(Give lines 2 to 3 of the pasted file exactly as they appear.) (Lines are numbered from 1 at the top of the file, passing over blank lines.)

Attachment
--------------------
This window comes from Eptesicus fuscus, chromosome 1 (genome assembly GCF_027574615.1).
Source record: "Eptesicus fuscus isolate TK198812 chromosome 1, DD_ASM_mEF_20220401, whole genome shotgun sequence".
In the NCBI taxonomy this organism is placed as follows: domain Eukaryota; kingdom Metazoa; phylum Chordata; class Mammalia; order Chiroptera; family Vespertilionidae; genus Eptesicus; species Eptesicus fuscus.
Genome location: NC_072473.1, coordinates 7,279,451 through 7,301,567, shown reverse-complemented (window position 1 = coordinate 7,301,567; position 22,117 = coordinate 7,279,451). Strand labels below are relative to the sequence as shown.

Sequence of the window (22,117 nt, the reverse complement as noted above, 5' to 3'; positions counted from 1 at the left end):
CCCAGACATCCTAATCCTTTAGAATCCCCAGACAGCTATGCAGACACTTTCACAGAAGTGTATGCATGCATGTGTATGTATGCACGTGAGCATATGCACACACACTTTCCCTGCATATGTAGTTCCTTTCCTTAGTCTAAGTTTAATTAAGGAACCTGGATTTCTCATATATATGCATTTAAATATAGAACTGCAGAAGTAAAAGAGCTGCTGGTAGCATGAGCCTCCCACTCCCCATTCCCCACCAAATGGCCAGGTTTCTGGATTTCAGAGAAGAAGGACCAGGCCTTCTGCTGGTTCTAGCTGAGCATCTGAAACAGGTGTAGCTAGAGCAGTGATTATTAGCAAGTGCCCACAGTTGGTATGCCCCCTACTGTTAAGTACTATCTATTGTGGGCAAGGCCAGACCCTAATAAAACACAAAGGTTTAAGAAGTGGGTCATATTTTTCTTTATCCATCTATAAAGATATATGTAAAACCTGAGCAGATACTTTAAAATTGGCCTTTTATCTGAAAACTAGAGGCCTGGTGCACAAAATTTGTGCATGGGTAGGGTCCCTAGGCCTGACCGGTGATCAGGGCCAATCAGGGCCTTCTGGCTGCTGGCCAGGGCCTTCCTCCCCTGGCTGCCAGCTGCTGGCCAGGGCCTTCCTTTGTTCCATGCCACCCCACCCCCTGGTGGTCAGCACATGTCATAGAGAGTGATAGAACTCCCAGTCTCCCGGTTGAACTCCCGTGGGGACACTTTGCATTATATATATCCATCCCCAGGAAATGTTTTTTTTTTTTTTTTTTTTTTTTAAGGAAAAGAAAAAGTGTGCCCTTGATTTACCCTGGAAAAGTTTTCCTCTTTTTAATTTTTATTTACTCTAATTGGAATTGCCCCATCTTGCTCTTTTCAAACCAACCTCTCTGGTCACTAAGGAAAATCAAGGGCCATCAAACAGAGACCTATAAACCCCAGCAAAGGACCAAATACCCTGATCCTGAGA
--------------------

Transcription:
Source record: "Eptesicus fuscus isolate TK198812 chromosome 1, DD_ASM_mEF_20220401, whole genome shotgun sequence".
In the NCBI taxonomy this organism is placed as follows: domain Eukaryota; kingdom Metazoa; phylum Chordata; class Mammalia; order Chiroptera; family Vespertilionidae; genus Eptesicus; species Eptesicus fuscus.